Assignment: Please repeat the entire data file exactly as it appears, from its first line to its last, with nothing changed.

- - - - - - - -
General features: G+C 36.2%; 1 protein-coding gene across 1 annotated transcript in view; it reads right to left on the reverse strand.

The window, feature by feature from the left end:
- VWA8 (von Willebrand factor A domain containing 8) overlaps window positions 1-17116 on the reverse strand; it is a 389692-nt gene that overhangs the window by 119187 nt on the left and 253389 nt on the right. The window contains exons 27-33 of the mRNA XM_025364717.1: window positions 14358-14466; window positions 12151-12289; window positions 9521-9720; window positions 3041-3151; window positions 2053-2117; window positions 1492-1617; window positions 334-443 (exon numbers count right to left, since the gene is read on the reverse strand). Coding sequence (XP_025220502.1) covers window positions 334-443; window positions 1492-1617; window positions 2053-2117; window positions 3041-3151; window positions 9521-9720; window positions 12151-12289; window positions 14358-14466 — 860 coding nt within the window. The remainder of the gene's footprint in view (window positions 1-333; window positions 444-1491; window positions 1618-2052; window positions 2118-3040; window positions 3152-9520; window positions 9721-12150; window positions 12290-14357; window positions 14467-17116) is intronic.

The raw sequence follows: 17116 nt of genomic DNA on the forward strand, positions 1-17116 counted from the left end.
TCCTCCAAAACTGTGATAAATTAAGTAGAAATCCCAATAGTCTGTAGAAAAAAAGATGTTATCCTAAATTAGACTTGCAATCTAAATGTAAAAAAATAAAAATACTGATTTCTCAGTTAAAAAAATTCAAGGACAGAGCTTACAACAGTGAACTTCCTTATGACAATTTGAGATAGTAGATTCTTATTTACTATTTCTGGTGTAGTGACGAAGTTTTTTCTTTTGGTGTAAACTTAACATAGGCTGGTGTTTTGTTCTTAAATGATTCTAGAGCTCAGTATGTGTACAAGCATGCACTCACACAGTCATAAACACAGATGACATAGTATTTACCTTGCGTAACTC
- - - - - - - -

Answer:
General features: G+C 36.2%; 1 protein-coding gene across 1 annotated transcript in view; it reads right to left on the reverse strand.

The window, feature by feature from the left end:
- VWA8 (von Willebrand factor A domain containing 8) overlaps window positions 1-17116 on the reverse strand; it is a 389692-nt gene that overhangs the window by 119187 nt on the left and 253389 nt on the right. The window contains exons 27-33 of the mRNA XM_025364717.1: window positions 14358-14466; window positions 12151-12289; window positions 9521-9720; window positions 3041-3151; window positions 2053-2117; window positions 1492-1617; window positions 334-443 (exon numbers count right to left, since the gene is read on the reverse strand). Coding sequence (XP_025220502.1) covers window positions 334-443; window positions 1492-1617; window positions 2053-2117; window positions 3041-3151; window positions 9521-9720; window positions 12151-12289; window positions 14358-14466 — 860 coding nt within the window. The remainder of the gene's footprint in view (window positions 1-333; window positions 444-1491; window positions 1618-2052; window positions 2118-3040; window positions 3152-9520; window positions 9721-12150; window positions 12290-14357; window positions 14467-17116) is intronic.

The raw sequence follows: 17116 nt of genomic DNA on the forward strand, positions 1-17116 counted from the left end.
TCCTCCAAAACTGTGATAAATTAAGTAGAAATCCCAATAGTCTGTAGAAAAAAAGATGTTATCCTAAATTAGACTTGCAATCTAAATGTAAAAAAATAAAAATACTGATTTCTCAGTTAAAAAAATTCAAGGACAGAGCTTACAACAGTGAACTTCCTTATGACAATTTGAGATAGTAGATTCTTATTTACTATTTCTGGTGTAGTGACGAAGTTTTTTCTTTTGGTGTAAACTTAACATAGGCTGGTGTTTTGTTCTTAAATGATTCTAGAGCTCAGTATGTGTACAAGCATGCACTCACACAGTCATAAACACAGATGACATAGTATTTACCTTGCGTAACTC